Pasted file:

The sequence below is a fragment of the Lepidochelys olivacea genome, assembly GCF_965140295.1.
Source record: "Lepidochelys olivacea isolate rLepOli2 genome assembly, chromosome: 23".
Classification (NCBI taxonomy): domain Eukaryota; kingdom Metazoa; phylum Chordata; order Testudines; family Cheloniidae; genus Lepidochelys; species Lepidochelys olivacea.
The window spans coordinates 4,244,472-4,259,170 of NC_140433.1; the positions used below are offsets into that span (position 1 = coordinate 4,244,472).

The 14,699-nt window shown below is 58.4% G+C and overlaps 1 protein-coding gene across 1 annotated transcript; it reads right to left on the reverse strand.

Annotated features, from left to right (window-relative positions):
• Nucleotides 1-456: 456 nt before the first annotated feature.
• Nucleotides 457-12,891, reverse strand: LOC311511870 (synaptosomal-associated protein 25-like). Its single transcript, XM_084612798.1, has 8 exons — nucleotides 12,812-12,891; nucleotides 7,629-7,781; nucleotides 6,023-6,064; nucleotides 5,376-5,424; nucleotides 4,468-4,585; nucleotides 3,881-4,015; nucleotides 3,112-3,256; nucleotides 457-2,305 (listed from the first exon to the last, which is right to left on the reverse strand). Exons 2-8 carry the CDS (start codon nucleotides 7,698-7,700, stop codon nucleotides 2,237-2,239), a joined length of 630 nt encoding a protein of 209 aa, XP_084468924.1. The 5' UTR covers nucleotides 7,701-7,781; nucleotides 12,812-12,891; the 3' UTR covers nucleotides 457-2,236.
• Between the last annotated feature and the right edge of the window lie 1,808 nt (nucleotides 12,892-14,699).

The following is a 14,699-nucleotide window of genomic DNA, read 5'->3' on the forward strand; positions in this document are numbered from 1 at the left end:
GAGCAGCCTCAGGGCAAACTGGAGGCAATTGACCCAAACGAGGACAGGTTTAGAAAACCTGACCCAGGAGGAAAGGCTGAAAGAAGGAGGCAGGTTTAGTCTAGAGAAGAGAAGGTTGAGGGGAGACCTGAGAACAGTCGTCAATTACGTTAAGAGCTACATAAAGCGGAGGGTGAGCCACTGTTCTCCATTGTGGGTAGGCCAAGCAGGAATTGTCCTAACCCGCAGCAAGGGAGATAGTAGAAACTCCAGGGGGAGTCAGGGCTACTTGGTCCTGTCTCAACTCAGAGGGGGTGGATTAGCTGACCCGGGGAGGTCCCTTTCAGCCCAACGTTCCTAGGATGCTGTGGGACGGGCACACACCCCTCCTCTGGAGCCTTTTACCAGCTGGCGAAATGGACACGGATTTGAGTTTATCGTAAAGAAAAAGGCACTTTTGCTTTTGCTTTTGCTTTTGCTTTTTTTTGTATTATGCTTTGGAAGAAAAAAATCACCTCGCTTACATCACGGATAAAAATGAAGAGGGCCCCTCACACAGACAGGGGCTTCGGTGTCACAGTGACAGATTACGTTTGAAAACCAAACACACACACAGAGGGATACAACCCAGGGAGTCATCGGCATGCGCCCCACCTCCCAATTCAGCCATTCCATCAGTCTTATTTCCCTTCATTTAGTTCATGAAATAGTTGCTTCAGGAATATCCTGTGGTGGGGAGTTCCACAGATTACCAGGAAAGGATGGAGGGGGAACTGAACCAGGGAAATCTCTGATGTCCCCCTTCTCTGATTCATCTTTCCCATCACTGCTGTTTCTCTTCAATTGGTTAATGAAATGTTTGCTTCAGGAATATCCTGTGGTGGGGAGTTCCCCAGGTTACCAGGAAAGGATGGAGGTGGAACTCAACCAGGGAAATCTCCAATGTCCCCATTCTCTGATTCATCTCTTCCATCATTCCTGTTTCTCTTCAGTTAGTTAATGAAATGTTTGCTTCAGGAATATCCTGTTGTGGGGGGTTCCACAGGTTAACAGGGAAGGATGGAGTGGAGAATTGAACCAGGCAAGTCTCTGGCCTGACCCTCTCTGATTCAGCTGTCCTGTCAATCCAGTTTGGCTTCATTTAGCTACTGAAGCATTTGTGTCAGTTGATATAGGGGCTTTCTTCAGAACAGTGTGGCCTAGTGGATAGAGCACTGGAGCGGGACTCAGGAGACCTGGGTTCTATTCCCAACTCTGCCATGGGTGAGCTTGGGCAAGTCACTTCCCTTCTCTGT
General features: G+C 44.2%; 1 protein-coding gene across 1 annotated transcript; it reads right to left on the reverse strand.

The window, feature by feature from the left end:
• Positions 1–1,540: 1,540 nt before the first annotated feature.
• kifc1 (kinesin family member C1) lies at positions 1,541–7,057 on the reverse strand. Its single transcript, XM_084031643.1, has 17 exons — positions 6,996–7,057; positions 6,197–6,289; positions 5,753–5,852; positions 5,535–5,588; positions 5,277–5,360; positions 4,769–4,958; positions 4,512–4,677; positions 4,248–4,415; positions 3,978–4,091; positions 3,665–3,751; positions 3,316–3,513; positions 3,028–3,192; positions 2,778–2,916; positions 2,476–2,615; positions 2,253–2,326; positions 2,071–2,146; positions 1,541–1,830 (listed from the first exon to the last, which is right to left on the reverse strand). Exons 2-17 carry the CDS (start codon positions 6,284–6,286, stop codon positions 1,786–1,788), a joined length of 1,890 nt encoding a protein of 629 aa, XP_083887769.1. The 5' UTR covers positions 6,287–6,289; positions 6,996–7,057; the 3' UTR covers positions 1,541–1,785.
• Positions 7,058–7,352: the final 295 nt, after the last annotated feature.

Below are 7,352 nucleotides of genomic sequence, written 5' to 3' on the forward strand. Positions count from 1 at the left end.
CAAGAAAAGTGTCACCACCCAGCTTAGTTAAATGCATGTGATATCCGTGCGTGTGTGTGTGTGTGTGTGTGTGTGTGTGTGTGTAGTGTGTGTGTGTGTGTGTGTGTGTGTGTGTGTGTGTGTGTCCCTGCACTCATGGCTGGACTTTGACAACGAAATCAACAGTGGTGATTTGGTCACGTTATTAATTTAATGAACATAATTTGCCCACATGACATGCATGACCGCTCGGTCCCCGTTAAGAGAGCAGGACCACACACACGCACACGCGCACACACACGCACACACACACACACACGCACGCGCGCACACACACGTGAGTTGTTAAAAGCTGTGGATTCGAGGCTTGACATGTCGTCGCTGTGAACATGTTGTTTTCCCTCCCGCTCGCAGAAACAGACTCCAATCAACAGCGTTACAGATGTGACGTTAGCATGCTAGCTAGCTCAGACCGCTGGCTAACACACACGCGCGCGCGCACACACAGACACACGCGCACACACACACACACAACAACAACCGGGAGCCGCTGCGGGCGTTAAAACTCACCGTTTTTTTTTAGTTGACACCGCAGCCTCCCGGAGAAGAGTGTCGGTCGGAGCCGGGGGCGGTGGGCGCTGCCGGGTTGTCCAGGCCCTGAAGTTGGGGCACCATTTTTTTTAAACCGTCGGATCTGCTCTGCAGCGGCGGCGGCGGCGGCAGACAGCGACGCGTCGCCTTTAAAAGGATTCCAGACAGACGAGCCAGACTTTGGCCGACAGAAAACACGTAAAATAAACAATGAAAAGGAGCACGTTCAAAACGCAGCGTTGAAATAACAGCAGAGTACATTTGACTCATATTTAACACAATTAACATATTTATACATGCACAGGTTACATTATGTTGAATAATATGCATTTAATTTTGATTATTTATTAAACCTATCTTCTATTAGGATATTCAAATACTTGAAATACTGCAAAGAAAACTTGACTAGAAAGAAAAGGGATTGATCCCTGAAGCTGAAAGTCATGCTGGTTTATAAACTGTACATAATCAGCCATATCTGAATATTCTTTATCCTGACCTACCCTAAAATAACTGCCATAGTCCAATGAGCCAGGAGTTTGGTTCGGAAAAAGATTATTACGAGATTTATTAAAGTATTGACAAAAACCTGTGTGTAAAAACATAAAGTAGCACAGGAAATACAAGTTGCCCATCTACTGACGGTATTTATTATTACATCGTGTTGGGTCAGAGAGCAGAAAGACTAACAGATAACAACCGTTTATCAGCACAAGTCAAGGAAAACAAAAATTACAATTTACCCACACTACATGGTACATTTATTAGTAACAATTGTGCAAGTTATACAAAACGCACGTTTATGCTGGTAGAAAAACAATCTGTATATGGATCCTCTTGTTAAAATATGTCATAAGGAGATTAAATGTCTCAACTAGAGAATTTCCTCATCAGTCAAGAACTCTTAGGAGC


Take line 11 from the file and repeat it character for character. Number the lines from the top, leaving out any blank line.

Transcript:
GAGCAGCCTCAGGGCAAACTGGAGGCAATTGACCCAAACGAGGACAGGTTTAGAAAACCTGACCCAGGAGGAAAGGCTGAAAGAAGGAGGCAGGTTTAGTCTAGAGAAGAGAAGGTTGAGGGGAGACCTGAGAACAGTCGTCAATTACGTTAAGAGCTACATAAAGCGGAGGGTGAGCCACTGTTCTCCATTGTGGGTAGGCCAAGCAGGAATTGTCCTAACCCGCAGCAAGGGAGATAGTAGAAACTCCAGGGGGAGTCAGGGCTACTTGGTCCTGTCTCAACTCAGAGGGGGTGGATTAGCTGACCCGGGGAGGTCCCTTTCAGCCCAACGTTCCTAGGATGCTGTGGGACGGGCACACACCCCTCCTCTGGAGCCTTTTACCAGCTGGCGAAATGGACACGGATTTGAGTTTATCGTAAAGAAAAAGGCACTTTTGCTTTTGCTTTTGCTTTTGCTTTTTTTTGTATTATGCTTTGGAAGAAAAAAATCACCTCGCTTACATCACGGATAAAAATGAAGAGGGCCCCTCACACAGACAGGGGCTTCGGTGTCACAGTGACAGATTACGTTTGAAAACCAAACACACACACAGAGGGATACAACCCAGGGAGTCATCGGCATGCGCCCCACCTCCCAATTCAGCCATTCCATCAGTCTTATTTCCCTTCATTTAGTTCATGAAATAGTTGCTTCAGGAATATCCTGTGGTGGGGAGTTCCACAGATTACCAGGAAAGGATGGAGGGGGAACTGAACCAGGGAAATCTCTGATGTCCCCCTTCTCTGATTCATCTTTCCCATCACTGCTGTTTCTCTTCAATTGGTTAATGAAATGTTTGCTTCAGGAATATCCTGTGGTGGGGAGTTCCCCAGGTTACCAGGAAAGGATGGAGGTGGAACTCAACCAGGGAAATCTCCAATGTCCCCATTCTCTGATTCATCTCTTCCATCATTCCTGTTTCTCTTCAGTTAGTTAATGAAATGTTTGCTTCAGGAATATCCTGTTGTGGGGGGTTCCACAGGTTAACAGGGAAGGATGGAGTGGAGAATTGAACCAGGCAAGTCTCTGGCCTGACCCTCTCTGATTCAGCTGTCCTGTCAATCCAGTTTGGCTTCATTTAGCTACTGAAGCATTTGTGTCAGTTGATATAGGGGCTTTCTTCAGAACAGTGTGGCCTAGTGGATAGAGCACTGGAGCGGGACTCAGGAGACCTGGGTTCTATTCCCAACTCTGCCATGGGTGAGCTTGGGCAAGTCACTTCCCTTCTCTGT